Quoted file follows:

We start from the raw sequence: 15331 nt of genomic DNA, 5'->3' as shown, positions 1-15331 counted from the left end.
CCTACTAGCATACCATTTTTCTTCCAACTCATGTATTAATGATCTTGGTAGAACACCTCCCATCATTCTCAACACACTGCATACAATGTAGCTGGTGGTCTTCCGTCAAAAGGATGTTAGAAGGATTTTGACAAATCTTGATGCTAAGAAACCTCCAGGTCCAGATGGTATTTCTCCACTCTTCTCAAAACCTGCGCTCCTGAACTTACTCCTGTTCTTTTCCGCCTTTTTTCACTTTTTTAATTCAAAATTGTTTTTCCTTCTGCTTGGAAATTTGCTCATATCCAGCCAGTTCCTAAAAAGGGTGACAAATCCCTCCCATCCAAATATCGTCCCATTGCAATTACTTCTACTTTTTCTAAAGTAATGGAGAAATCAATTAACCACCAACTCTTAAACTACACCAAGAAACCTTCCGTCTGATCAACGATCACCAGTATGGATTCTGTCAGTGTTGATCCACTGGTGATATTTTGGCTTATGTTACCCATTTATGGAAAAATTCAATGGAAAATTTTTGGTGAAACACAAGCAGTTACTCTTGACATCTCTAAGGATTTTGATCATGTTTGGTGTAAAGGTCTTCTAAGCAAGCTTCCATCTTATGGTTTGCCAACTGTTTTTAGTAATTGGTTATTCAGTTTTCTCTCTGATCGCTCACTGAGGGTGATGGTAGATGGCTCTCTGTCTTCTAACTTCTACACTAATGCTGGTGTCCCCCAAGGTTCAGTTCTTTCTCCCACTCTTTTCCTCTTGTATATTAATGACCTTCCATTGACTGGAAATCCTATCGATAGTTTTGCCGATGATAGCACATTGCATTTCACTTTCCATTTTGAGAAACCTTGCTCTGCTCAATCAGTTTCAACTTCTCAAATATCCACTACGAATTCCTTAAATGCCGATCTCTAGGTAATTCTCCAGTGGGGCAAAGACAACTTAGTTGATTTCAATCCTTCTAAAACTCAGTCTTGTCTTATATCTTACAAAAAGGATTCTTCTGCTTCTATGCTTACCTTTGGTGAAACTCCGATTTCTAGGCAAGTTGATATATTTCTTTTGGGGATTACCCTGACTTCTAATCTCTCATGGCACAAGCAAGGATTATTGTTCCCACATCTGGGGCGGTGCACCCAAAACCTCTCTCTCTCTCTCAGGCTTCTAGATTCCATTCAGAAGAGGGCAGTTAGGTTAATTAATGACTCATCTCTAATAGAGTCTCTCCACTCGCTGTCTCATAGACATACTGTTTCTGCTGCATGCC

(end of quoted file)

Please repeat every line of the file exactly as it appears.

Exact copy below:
We start from the raw sequence: 15331 nt of genomic DNA, 5'->3' as shown, positions 1-15331 counted from the left end.
CCTACTAGCATACCATTTTTCTTCCAACTCATGTATTAATGATCTTGGTAGAACACCTCCCATCATTCTCAACACACTGCATACAATGTAGCTGGTGGTCTTCCGTCAAAAGGATGTTAGAAGGATTTTGACAAATCTTGATGCTAAGAAACCTCCAGGTCCAGATGGTATTTCTCCACTCTTCTCAAAACCTGCGCTCCTGAACTTACTCCTGTTCTTTTCCGCCTTTTTTCACTTTTTTAATTCAAAATTGTTTTTCCTTCTGCTTGGAAATTTGCTCATATCCAGCCAGTTCCTAAAAAGGGTGACAAATCCCTCCCATCCAAATATCGTCCCATTGCAATTACTTCTACTTTTTCTAAAGTAATGGAGAAATCAATTAACCACCAACTCTTAAACTACACCAAGAAACCTTCCGTCTGATCAACGATCACCAGTATGGATTCTGTCAGTGTTGATCCACTGGTGATATTTTGGCTTATGTTACCCATTTATGGAAAAATTCAATGGAAAATTTTTGGTGAAACACAAGCAGTTACTCTTGACATCTCTAAGGATTTTGATCATGTTTGGTGTAAAGGTCTTCTAAGCAAGCTTCCATCTTATGGTTTGCCAACTGTTTTTAGTAATTGGTTATTCAGTTTTCTCTCTGATCGCTCACTGAGGGTGATGGTAGATGGCTCTCTGTCTTCTAACTTCTACACTAATGCTGGTGTCCCCCAAGGTTCAGTTCTTTCTCCCACTCTTTTCCTCTTGTATATTAATGACCTTCCATTGACTGGAAATCCTATCGATAGTTTTGCCGATGATAGCACATTGCATTTCACTTTCCATTTTGAGAAACCTTGCTCTGCTCAATCAGTTTCAACTTCTCAAATATCCACTACGAATTCCTTAAATGCCGATCTCTAGGTAATTCTCCAGTGGGGCAAAGACAACTTAGTTGATTTCAATCCTTCTAAAACTCAGTCTTGTCTTATATCTTACAAAAAGGATTCTTCTGCTTCTATGCTTACCTTTGGTGAAACTCCGATTTCTAGGCAAGTTGATATATTTCTTTTGGGGATTACCCTGACTTCTAATCTCTCATGGCACAAGCAAGGATTATTGTTCCCACATCTGGGGCGGTGCACCCAAAACCTCTCTCTCTCTCTCAGGCTTCTAGATTCCATTCAGAAGAGGGCAGTTAGGTTAATTAATGACTCATCTCTAATAGAGTCTCTCCACTCGCTGTCTCATAGACATACTGTTTCTGCTGCATGCC